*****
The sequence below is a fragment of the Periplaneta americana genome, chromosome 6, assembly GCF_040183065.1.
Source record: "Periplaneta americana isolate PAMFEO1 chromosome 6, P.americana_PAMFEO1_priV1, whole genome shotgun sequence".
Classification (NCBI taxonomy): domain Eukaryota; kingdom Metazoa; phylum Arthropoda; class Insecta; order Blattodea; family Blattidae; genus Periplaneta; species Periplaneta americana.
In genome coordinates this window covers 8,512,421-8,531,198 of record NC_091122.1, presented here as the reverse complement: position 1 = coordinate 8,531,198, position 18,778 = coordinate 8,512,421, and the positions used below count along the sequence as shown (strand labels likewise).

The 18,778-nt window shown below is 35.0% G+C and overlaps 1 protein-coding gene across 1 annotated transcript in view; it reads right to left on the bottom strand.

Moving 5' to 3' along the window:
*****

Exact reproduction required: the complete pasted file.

The sequence below is a fragment of the Periplaneta americana genome, chromosome 6, assembly GCF_040183065.1.
Source record: "Periplaneta americana isolate PAMFEO1 chromosome 6, P.americana_PAMFEO1_priV1, whole genome shotgun sequence".
Classification (NCBI taxonomy): domain Eukaryota; kingdom Metazoa; phylum Arthropoda; class Insecta; order Blattodea; family Blattidae; genus Periplaneta; species Periplaneta americana.
In genome coordinates this window covers 8,512,421-8,531,198 of record NC_091122.1, presented here as the reverse complement: position 1 = coordinate 8,531,198, position 18,778 = coordinate 8,512,421, and the positions used below count along the sequence as shown (strand labels likewise).

The 18,778-nt window shown below is 35.0% G+C and overlaps 1 protein-coding gene across 1 annotated transcript in view; it reads right to left on the bottom strand.

Moving 5' to 3' along the window: